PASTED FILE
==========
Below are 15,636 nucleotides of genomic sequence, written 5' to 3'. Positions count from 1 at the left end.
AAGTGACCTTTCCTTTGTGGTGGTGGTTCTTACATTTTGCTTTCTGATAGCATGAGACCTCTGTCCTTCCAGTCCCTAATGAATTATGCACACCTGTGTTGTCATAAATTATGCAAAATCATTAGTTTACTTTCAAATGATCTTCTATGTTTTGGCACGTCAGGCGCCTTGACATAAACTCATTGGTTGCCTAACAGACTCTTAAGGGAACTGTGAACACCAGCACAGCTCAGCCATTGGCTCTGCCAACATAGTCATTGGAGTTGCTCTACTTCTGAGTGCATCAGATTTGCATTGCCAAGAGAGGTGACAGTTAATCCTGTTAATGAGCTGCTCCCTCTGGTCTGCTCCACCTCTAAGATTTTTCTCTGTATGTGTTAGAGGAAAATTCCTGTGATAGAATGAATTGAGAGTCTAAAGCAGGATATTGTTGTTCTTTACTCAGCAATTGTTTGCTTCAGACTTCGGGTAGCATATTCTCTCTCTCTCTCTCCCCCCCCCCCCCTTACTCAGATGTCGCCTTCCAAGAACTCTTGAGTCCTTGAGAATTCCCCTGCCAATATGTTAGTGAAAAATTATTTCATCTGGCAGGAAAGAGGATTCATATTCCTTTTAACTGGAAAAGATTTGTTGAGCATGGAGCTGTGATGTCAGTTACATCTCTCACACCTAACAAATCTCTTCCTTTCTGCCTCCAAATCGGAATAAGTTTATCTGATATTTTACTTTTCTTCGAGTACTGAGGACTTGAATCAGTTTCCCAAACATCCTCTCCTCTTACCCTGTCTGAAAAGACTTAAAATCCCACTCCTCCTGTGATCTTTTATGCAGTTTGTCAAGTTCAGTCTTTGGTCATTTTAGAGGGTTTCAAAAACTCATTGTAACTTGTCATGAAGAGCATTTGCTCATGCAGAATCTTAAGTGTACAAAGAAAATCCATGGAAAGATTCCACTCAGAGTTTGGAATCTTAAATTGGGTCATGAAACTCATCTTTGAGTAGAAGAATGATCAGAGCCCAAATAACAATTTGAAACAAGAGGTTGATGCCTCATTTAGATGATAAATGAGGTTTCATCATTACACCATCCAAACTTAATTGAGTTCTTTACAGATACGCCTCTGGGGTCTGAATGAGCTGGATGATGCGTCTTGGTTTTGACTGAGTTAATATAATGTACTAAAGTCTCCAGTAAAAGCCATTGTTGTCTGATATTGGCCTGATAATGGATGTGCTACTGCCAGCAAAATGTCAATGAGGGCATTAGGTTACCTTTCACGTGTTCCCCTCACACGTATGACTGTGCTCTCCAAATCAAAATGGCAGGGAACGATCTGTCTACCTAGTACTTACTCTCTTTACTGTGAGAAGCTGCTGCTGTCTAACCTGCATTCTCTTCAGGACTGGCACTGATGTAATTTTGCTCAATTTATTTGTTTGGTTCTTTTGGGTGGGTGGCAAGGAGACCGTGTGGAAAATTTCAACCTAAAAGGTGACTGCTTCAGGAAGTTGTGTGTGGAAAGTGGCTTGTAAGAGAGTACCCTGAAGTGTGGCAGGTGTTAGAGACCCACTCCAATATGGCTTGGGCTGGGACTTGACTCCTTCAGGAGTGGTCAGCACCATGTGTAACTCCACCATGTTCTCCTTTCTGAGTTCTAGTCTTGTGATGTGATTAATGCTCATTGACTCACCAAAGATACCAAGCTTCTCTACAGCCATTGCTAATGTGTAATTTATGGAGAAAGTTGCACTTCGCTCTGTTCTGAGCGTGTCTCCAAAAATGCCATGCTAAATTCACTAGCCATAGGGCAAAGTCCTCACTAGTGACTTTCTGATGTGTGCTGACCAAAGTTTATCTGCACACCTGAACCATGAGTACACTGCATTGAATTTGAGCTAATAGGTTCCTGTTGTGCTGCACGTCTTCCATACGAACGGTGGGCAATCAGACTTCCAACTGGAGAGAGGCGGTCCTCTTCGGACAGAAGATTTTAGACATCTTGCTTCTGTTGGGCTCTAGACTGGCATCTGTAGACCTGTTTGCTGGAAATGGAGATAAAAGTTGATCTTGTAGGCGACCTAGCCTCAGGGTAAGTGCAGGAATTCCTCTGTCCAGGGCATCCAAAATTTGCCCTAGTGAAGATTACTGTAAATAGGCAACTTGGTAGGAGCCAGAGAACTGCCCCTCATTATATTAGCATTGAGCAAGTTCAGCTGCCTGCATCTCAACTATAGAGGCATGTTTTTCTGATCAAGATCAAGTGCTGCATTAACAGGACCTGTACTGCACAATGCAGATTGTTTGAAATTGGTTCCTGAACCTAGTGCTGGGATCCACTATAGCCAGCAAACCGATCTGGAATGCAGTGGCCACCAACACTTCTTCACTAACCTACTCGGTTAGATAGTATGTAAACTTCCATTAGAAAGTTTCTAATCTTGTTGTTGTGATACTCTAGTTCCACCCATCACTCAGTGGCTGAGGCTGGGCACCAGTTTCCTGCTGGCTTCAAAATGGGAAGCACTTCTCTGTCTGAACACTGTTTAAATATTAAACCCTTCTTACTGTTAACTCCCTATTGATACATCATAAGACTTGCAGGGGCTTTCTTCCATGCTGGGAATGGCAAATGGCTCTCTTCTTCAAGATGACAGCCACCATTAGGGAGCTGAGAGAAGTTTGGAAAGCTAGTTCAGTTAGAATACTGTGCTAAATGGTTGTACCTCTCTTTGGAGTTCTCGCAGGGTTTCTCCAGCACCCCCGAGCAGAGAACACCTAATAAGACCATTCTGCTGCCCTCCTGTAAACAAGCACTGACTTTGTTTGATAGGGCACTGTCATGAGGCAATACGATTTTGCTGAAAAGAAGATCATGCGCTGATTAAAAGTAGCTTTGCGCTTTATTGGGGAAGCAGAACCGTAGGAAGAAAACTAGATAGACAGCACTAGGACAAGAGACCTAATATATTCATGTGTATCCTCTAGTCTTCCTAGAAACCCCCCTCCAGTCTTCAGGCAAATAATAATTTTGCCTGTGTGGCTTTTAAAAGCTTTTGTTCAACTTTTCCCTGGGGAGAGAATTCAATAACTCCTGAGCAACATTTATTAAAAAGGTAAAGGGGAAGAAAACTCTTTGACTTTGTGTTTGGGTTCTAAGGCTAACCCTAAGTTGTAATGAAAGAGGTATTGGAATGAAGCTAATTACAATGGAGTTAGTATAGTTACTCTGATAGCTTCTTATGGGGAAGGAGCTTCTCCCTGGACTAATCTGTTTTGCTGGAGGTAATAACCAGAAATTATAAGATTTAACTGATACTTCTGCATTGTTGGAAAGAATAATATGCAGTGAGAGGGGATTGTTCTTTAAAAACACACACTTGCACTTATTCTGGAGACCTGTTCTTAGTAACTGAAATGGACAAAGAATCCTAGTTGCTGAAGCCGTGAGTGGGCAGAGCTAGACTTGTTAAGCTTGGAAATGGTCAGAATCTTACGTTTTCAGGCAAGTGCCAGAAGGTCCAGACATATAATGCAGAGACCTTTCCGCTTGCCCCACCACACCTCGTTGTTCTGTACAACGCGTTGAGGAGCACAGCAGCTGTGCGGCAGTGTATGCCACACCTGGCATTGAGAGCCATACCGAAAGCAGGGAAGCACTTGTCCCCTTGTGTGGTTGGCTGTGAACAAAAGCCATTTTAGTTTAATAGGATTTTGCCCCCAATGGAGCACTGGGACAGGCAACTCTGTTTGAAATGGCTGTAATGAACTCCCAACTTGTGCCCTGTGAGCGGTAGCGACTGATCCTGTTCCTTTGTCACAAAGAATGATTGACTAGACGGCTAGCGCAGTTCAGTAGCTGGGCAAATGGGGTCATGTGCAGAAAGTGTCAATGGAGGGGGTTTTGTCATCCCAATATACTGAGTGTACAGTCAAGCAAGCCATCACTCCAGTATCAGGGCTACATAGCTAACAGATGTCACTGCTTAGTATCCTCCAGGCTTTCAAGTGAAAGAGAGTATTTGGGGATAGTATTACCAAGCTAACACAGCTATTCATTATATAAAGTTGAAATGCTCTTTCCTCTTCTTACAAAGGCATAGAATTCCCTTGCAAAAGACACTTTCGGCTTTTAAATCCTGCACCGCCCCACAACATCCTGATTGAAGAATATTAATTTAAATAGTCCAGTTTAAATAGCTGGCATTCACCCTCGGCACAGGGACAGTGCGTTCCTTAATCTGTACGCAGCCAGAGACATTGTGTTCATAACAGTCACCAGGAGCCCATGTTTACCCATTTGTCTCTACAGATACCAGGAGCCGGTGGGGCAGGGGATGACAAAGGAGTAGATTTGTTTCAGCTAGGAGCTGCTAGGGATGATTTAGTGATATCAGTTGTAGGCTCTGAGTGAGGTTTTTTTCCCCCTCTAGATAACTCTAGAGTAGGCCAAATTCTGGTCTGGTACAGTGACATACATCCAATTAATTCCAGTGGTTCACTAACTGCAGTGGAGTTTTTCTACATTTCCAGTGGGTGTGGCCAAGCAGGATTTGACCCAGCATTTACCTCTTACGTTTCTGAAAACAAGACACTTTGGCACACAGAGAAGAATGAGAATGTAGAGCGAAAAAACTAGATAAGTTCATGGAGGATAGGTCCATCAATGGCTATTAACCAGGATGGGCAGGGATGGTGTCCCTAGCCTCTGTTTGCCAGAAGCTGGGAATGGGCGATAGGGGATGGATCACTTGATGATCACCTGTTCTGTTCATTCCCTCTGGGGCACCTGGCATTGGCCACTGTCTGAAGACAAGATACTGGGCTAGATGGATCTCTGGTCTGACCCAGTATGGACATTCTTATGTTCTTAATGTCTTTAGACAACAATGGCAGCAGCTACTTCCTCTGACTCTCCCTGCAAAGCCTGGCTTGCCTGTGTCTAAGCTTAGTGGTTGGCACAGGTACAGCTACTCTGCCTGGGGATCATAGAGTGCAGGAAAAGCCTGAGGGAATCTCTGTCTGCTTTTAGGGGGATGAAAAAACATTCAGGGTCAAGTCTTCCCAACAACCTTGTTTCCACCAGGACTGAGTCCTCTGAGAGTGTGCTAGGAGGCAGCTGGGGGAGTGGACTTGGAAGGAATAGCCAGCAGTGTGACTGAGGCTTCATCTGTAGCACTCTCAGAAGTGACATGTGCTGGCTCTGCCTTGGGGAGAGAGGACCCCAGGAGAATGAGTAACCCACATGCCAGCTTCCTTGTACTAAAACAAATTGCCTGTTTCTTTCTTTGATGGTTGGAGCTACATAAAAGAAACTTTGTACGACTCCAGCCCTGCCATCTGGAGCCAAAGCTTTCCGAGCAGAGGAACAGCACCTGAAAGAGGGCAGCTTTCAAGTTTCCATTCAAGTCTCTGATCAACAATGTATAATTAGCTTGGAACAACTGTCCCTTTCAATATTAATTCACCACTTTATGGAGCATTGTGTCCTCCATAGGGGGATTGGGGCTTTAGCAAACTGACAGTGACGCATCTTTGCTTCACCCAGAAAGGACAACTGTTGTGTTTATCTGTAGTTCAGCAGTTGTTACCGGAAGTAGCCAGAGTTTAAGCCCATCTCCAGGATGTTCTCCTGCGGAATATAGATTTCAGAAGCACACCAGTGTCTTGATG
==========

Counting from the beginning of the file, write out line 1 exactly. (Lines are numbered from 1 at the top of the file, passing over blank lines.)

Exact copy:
Below are 15,636 nucleotides of genomic sequence, written 5' to 3'. Positions count from 1 at the left end.